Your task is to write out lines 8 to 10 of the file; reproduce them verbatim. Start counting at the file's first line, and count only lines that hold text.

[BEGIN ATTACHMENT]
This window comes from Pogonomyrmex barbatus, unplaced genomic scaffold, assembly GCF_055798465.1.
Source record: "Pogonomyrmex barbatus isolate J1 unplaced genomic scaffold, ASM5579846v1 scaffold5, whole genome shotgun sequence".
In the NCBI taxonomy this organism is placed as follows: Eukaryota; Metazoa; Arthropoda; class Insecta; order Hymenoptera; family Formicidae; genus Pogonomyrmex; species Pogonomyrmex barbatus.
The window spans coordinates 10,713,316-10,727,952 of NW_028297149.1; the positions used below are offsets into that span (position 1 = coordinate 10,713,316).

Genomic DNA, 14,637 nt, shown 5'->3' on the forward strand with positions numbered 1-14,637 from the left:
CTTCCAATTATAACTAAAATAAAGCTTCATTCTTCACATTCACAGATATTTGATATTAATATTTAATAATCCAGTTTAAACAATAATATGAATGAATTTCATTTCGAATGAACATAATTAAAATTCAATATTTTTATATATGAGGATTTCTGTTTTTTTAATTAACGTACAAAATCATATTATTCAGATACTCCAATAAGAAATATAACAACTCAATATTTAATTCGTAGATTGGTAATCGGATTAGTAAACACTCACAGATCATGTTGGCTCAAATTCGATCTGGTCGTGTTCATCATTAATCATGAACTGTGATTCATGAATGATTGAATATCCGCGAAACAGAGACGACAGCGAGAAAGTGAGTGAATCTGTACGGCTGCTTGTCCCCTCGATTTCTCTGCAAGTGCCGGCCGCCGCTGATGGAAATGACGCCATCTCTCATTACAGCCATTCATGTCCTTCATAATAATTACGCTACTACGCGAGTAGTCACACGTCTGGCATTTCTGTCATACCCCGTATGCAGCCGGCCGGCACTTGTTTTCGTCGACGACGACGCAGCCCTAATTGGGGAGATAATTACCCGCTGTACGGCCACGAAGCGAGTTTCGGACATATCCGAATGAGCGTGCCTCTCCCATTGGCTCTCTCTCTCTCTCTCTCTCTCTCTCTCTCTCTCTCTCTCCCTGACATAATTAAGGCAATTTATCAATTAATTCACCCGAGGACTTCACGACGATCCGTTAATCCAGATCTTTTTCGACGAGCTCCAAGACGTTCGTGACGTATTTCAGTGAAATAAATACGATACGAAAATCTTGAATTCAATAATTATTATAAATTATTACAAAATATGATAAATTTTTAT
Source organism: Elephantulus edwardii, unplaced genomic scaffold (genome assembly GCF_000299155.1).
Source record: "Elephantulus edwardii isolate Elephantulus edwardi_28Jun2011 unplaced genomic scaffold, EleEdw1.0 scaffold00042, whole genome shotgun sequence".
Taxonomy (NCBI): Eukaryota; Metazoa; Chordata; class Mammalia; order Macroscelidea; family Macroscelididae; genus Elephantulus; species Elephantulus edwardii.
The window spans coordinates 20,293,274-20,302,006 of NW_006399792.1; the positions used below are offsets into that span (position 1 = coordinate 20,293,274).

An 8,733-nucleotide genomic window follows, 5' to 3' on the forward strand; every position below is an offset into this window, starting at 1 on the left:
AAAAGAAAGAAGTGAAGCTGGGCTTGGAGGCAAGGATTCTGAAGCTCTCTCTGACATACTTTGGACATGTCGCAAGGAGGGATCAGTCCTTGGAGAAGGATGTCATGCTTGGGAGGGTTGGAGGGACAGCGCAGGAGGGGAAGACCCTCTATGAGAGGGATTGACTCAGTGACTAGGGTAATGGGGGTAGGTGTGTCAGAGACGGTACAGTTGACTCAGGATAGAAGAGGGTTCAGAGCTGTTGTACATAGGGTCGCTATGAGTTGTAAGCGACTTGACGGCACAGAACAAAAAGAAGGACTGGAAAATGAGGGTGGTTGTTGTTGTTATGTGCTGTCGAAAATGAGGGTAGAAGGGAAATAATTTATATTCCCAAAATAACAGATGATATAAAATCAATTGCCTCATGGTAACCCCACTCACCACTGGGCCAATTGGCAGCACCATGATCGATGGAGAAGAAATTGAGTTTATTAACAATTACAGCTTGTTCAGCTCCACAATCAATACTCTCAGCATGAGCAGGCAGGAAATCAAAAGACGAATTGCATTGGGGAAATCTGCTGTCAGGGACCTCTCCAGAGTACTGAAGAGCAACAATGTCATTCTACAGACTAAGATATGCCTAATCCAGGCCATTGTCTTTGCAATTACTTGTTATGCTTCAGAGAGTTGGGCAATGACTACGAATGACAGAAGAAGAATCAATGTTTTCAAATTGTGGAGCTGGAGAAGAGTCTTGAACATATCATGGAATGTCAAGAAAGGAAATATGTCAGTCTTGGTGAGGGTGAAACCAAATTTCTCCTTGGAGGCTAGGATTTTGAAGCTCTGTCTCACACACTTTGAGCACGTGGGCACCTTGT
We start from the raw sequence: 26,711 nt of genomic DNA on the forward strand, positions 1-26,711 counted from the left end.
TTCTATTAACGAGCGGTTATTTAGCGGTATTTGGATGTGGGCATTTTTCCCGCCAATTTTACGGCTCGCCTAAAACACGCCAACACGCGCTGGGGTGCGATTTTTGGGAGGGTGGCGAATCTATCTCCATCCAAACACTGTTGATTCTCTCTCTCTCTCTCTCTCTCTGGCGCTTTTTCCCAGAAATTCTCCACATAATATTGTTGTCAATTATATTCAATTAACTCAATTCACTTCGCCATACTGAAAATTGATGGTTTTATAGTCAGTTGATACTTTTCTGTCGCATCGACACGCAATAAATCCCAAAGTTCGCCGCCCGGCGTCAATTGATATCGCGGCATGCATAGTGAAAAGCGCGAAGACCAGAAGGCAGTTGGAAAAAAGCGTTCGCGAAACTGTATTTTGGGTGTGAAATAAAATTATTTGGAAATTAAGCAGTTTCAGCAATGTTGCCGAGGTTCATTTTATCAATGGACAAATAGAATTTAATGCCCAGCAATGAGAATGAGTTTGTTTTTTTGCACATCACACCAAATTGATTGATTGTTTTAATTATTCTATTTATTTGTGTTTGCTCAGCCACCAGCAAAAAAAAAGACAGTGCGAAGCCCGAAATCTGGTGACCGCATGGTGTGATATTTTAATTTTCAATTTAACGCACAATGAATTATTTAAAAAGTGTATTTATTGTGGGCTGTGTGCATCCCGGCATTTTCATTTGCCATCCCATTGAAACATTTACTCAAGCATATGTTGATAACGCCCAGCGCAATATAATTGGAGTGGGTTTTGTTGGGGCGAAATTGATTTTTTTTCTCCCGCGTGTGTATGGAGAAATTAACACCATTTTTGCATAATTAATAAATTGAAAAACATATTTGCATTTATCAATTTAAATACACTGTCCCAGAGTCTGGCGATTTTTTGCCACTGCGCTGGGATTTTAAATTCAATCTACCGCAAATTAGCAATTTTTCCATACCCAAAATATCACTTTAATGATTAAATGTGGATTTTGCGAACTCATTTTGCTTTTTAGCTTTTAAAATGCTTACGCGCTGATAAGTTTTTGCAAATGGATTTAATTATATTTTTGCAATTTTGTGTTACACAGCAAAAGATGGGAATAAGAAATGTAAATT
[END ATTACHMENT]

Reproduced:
Source record: "Elephantulus edwardii isolate Elephantulus edwardi_28Jun2011 unplaced genomic scaffold, EleEdw1.0 scaffold00042, whole genome shotgun sequence".
Taxonomy (NCBI): Eukaryota; Metazoa; Chordata; class Mammalia; order Macroscelidea; family Macroscelididae; genus Elephantulus; species Elephantulus edwardii.
The window spans coordinates 20,293,274-20,302,006 of NW_006399792.1; the positions used below are offsets into that span (position 1 = coordinate 20,293,274).